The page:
They completed their landscape master plan then implemented their project in three phases over the span of four years. They began with the front yard because it was the most visible to the neighborhood and about six months after that was completed started work on the side yard.
The third and final phase was the most extensive: the backyard. The Andrews have a pleasantly long, sloping yard that drops gradually down to the banks of a canal. But the only feature was what Stacey referred to as “that nasty little paver patio.” They wanted something more spacious and elegant for entertaining.
The Advantages of Phased Landscaping Plans
Probably most people are like this: They focus their attention on the obvious problem, the eyesore. As for everything else, you look at it and shrug your shoulders: “yeah we have to fix that—someday.” But if a creative artist like Howard Cohen asks, would you like me to give you an idea of all that is possible–for people who are planners, it’s ideal.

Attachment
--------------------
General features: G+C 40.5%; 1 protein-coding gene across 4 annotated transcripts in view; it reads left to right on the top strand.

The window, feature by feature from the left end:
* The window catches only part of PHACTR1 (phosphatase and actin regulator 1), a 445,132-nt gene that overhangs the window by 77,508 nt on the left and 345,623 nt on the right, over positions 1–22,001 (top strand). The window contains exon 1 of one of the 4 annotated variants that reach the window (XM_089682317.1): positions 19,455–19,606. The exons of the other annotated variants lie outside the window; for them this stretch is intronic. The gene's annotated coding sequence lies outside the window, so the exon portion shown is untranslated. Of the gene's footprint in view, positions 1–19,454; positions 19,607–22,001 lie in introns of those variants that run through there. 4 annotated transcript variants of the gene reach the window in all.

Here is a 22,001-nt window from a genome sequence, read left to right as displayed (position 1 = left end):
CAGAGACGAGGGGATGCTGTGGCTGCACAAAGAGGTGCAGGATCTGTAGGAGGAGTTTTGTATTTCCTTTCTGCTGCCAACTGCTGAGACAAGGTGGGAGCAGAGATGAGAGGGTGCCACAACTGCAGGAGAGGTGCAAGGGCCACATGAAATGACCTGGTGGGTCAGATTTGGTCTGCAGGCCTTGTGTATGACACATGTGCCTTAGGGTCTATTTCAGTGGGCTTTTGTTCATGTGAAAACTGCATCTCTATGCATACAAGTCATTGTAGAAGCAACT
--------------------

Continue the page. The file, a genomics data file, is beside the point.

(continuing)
With a master landscape plan in hand, your options are clear, and you can do what you want to do when you want to do it. When you are committed to a place as the Andrews’ were, and know you are going to be there for years to come, you have time to let your imagination go. You have the time to take it in steps.
Some advantages Stacey and Bill discovered during the process were:
- During the space in between phases, you can see whether or not the plant choices are working as expected
- Noisy, messy construction is confined to shorter installments to spare the neighbors a prolonged ordeal
- You have time to weave new ideas into the plan before beginning the next phase
- You are in control. Start each phase when you are ready
- Spread out construction costs over an extended period rather than having to manage it all at one time